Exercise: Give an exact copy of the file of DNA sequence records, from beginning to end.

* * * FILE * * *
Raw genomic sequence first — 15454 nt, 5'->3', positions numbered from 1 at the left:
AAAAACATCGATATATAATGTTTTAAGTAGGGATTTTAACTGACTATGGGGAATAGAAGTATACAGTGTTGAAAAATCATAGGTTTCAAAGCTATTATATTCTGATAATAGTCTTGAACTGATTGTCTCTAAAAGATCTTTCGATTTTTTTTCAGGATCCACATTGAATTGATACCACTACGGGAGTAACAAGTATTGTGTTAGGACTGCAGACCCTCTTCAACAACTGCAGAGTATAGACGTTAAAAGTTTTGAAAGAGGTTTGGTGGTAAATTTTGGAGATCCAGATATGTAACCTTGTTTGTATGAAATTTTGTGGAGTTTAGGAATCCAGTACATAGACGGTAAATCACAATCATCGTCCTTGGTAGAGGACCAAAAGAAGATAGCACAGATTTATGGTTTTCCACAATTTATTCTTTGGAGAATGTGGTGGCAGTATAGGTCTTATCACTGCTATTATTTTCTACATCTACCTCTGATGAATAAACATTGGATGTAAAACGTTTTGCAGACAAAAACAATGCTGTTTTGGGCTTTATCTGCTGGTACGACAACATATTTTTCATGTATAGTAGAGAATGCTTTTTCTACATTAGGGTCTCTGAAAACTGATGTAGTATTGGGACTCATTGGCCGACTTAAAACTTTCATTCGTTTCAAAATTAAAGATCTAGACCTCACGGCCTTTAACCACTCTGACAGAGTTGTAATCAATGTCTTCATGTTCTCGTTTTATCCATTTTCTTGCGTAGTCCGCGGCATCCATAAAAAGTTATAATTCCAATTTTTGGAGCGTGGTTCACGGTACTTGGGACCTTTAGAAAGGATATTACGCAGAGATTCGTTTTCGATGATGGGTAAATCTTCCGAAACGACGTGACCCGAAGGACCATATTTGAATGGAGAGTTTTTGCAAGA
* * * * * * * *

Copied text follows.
Raw genomic sequence first — 15454 nt, 5'->3', positions numbered from 1 at the left:
AAAAACATCGATATATAATGTTTTAAGTAGGGATTTTAACTGACTATGGGGAATAGAAGTATACAGTGTTGAAAAATCATAGGTTTCAAAGCTATTATATTCTGATAATAGTCTTGAACTGATTGTCTCTAAAAGATCTTTCGATTTTTTTTCAGGATCCACATTGAATTGATACCACTACGGGAGTAACAAGTATTGTGTTAGGACTGCAGACCCTCTTCAACAACTGCAGAGTATAGACGTTAAAAGTTTTGAAAGAGGTTTGGTGGTAAATTTTGGAGATCCAGATATGTAACCTTGTTTGTATGAAATTTTGTGGAGTTTAGGAATCCAGTACATAGACGGTAAATCACAATCATCGTCCTTGGTAGAGGACCAAAAGAAGATAGCACAGATTTATGGTTTTCCACAATTTATTCTTTGGAGAATGTGGTGGCAGTATAGGTCTTATCACTGCTATTATTTTCTACATCTACCTCTGATGAATAAACATTGGATGTAAAACGTTTTGCAGACAAAAACAATGCTGTTTTGGGCTTTATCTGCTGGTACGACAACATATTTTTCATGTATAGTAGAGAATGCTTTTTCTACATTAGGGTCTCTGAAAACTGATGTAGTATTGGGACTCATTGGCCGACTTAAAACTTTCATTCGTTTCAAAATTAAAGATCTAGACCTCACGGCCTTTAACCACTCTGACAGAGTTGTAATCAATGTCTTCATGTTCTCGTTTTATCCATTTTCTTGCGTAGTCCGCGGCATCCATAAAAAGTTATAATTCCAATTTTTGGAGCGTGGTTCACGGTACTTGGGACCTTTAGAAAGGATATTACGCAGAGATTCGTTTTCGATGATGGGTAAATCTTCCGAAACGACGTGACCCGAAGGACCATATTTGAATGGAGAGTTTTTGCAAGA